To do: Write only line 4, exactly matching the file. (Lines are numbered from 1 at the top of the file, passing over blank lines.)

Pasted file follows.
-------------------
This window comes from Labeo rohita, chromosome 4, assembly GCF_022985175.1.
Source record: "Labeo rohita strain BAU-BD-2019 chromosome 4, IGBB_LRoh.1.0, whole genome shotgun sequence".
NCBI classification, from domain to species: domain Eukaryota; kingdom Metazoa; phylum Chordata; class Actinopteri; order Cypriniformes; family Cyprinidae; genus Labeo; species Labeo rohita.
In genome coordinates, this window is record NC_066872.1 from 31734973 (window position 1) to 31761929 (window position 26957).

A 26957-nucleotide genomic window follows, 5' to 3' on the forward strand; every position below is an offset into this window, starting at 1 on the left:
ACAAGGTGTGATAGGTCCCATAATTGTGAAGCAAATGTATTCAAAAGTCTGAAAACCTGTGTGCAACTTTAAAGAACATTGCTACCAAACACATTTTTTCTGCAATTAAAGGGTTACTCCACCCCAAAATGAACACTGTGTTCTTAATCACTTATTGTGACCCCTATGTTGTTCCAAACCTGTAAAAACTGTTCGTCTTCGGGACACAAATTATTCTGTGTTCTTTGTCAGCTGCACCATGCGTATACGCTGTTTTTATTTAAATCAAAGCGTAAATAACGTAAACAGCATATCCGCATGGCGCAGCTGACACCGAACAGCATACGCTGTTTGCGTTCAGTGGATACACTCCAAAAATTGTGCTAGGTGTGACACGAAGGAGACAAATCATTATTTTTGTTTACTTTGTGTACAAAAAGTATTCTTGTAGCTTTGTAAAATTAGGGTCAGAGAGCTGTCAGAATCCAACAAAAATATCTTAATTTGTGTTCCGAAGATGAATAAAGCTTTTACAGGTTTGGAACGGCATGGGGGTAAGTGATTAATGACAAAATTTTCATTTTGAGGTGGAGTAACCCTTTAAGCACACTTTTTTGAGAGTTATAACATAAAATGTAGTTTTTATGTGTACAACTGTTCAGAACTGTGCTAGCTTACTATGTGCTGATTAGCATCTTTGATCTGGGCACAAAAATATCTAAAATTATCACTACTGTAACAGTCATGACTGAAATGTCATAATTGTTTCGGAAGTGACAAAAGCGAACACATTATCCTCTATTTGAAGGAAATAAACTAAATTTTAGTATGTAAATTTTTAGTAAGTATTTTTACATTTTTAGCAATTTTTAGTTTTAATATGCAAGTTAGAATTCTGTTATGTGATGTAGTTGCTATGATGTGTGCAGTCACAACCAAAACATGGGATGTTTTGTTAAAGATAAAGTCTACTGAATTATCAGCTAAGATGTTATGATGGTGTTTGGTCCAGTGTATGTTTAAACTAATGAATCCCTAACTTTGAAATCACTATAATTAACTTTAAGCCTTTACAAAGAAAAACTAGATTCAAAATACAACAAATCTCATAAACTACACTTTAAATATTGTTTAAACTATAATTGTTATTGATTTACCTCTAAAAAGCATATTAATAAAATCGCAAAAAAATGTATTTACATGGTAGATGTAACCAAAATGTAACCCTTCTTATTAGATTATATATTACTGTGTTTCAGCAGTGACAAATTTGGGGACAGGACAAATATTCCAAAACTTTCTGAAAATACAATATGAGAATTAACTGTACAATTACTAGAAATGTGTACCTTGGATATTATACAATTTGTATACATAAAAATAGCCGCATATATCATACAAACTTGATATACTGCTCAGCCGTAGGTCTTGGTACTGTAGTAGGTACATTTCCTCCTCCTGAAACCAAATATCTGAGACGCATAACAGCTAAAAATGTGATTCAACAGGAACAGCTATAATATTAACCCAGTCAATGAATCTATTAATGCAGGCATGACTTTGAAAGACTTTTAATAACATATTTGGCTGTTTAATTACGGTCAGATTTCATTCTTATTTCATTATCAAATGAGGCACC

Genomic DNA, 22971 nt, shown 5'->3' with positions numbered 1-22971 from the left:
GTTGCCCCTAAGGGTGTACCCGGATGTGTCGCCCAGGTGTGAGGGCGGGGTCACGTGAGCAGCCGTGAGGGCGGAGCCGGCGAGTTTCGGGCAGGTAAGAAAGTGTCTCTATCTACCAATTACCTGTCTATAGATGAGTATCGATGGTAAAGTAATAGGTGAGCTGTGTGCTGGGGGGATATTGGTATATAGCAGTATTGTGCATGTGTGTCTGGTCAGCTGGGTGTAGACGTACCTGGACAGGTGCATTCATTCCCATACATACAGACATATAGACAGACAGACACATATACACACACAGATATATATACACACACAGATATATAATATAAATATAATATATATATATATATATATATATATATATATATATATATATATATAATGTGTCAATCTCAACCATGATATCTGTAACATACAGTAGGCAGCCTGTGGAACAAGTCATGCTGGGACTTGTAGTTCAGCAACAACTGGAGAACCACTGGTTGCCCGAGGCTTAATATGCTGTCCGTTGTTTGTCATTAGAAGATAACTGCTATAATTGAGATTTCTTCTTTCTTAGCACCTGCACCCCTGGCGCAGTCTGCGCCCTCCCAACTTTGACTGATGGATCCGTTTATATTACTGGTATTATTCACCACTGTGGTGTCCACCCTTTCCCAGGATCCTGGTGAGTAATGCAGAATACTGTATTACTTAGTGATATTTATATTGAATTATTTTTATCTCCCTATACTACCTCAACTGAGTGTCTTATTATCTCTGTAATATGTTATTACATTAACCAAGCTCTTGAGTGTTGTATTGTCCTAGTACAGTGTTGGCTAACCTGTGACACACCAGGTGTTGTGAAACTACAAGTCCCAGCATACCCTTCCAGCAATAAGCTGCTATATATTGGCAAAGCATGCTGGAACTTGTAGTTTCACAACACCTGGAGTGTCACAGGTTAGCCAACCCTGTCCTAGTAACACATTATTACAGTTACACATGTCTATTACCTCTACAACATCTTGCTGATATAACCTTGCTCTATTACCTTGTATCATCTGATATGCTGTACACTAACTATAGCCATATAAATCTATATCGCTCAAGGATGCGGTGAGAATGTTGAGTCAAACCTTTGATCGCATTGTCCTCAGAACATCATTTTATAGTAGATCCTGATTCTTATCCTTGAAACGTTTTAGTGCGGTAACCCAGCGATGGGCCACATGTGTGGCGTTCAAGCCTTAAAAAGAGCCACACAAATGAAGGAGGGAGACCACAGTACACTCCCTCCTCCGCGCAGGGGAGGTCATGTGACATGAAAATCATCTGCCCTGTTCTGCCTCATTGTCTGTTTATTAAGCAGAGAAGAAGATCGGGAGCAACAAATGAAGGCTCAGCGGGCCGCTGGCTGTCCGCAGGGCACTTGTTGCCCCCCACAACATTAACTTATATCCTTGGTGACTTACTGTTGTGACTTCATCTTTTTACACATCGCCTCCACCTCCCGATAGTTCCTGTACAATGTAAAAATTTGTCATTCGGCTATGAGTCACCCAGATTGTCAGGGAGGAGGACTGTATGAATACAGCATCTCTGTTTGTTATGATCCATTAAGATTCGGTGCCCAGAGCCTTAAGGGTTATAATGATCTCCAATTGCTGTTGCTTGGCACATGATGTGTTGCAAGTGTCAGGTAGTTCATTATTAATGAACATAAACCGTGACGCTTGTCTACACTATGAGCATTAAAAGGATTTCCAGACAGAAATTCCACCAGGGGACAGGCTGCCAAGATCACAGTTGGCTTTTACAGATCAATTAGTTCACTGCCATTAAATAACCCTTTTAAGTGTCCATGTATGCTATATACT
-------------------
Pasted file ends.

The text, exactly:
In genome coordinates, this window is record NC_066872.1 from 31734973 (window position 1) to 31761929 (window position 26957).